Algarve information guide
The sun-drenched Algarve has a sub-tropical climate which allows growth of a wide range of fruit and vegetables, many of which cannot be grown in Northern Europe. The Algarve is also renowned for its variety of fish dishes, many of which will be familiar to tourists, but there are also less known dishes based on the traditional home cooking of the interior Algarve regions. There are many traditional Algarve dishes which are very easy to cook, and here we have reproduced the recipes for some of these.
Algarve food is based on fresh ingredients, and because of the favourable climate there are many more varieties of fruits and vegetables available than in Northern Europe. There is plenty of sun, but also a reasonable amount of rainfall due to Portugal being situated on the Atlantic.
Of course fish is in abundance in Portugal due to the largely unspoilt Atlantic coastline which surrounds the western and southern shores of Portugal. On dry-land Portugal has the perfect climate for growing fruit and vegetables. Many local dishes are based around a variety of bean stews which grow well in Portugal such as broad beans (favas), white beans and lupine beans. The stews are often embellished with ham or Chorizo (Chourico). The local markets such as the renowned indoor market in Loule are an excellent place to obtain the fresh ingredients that characterise the food of the Algarve.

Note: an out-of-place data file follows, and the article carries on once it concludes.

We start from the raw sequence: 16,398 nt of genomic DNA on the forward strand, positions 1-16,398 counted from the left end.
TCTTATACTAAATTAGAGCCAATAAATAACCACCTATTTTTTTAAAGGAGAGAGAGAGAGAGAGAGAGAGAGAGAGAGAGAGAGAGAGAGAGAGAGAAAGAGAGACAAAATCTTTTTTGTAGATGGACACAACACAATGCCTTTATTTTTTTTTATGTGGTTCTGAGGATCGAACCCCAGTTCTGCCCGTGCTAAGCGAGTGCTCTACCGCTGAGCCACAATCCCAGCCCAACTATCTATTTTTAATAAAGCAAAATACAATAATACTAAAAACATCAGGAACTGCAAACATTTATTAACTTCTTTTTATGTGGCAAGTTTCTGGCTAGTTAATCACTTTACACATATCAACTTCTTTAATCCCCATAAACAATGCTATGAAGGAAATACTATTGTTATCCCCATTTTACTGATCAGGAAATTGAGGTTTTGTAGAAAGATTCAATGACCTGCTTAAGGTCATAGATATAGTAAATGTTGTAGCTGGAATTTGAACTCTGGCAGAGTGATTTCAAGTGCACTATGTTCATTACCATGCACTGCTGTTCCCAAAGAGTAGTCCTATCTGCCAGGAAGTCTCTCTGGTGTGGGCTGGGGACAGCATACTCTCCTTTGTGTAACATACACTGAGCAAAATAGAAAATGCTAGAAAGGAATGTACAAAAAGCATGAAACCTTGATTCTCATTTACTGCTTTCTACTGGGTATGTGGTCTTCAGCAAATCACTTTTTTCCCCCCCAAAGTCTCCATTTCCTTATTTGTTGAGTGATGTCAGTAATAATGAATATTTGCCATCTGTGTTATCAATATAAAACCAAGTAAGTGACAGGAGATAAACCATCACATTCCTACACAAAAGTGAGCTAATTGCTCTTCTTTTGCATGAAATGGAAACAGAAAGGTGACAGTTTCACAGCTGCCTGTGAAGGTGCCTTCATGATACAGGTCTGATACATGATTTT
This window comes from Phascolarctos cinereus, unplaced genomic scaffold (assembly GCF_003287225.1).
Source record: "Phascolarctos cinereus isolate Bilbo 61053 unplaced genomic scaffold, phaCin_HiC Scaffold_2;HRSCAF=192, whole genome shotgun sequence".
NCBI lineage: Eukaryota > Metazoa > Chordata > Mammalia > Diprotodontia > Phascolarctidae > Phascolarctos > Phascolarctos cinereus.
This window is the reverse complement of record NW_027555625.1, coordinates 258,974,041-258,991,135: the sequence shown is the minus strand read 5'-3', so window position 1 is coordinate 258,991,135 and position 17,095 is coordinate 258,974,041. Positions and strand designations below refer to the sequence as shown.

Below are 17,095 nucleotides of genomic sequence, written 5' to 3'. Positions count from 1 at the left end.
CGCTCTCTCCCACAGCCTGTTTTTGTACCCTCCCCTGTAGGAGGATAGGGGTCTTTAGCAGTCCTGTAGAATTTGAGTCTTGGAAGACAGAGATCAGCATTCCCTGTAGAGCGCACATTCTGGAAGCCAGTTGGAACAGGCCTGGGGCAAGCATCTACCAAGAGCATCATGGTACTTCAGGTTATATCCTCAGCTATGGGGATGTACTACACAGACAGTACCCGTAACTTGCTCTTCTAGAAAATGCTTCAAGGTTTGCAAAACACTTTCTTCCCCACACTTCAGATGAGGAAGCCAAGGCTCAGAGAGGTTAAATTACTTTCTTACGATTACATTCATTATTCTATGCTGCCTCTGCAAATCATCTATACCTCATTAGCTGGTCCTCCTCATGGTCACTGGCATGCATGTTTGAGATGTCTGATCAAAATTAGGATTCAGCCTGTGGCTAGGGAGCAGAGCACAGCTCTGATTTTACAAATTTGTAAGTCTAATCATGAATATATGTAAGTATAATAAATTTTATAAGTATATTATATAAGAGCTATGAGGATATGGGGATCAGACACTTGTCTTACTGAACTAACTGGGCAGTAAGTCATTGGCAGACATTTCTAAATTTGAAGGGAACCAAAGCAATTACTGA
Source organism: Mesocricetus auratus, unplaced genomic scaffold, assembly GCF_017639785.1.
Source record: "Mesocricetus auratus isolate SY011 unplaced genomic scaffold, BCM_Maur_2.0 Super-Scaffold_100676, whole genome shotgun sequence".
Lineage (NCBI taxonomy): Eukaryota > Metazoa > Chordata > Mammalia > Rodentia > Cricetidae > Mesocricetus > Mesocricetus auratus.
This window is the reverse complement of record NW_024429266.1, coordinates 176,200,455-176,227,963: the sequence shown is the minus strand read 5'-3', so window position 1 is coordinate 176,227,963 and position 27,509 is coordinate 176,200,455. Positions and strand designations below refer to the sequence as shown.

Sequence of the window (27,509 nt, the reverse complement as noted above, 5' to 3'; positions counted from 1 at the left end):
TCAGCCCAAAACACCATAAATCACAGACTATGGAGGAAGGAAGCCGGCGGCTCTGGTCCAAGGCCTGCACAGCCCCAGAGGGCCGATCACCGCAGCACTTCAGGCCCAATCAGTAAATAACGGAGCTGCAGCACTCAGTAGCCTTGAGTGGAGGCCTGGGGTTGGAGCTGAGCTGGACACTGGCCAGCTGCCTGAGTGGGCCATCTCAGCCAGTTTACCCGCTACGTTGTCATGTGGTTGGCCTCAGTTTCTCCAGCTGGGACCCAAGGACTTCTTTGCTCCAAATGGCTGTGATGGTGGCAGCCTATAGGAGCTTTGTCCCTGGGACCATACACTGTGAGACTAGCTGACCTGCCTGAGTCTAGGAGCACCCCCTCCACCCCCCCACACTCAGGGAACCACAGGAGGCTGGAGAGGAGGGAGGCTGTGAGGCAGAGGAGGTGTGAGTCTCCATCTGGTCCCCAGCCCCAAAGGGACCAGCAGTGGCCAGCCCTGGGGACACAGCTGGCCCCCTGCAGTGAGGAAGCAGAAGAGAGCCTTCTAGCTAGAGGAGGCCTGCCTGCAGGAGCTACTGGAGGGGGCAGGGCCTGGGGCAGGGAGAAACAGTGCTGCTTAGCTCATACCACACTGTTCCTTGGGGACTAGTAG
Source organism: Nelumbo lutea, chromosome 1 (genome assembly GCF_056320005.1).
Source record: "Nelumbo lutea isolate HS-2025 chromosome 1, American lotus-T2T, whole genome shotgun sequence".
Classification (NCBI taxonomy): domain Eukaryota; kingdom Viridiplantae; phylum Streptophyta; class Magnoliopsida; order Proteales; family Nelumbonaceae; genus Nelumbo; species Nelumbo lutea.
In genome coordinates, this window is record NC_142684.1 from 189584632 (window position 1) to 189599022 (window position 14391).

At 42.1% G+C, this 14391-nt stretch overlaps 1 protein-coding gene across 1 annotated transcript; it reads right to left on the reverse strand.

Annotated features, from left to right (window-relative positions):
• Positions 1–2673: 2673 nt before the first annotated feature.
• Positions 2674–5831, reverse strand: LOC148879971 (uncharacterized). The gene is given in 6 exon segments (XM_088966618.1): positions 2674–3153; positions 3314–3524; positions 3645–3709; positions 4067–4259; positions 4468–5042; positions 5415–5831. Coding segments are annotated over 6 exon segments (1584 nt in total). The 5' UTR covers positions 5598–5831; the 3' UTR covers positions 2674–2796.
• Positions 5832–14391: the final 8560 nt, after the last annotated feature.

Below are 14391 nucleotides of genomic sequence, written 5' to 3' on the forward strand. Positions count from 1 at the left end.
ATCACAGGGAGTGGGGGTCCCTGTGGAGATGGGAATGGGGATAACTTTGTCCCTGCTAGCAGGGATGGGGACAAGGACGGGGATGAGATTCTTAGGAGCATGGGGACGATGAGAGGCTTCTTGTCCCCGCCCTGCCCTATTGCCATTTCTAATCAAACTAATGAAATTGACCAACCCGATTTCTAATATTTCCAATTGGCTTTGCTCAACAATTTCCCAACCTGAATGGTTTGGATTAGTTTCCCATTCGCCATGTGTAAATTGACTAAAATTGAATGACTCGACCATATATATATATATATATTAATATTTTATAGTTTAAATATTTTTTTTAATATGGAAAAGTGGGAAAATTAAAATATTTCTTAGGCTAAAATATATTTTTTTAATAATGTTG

Portuguese markets such as the one pictured above in the town of Loule sell a fantastic range of fresh fish, meat, fruit and vegetables. Typical produce of the Algarve includes citrus fruit, olives, almonds, figs, dates, seasonal mushrooms, peppers, tomatos, lettuce, garlic, onions and cucumbers.
The all year round sun and higher light intensity produces fruit and vegetables which look and taste different to those in northern Europe. Click on the links at the side of the page to view some traditional Algarve recipes, including a new one for a traditional Algarvian Pineapple Sponge Cake.
The Algarve has a fantastic selection of cakes and breads sold at local bakeries or "pastelarias" as they are known locally.
The pastelarias also sell strong Algarve coffee such as the "abatanado" which is a single shot of coffee, but with less water than an Americano.
The Algarve is also famous for its sweets and biscuits - most small local markets will have at least one stall selling home-made Portuguese sweets and biscuits like the ones shown in the photograph on the right at Loule market.
The Portuguese Food Company have a range of specialised produce from various regions of Portugal.
Growing vegetables in Portugal Site has some nice photos of a variety of home-grown vegetables.
Portuguese Cooking.com Great resource for everything you need to know about Portuguese cooking.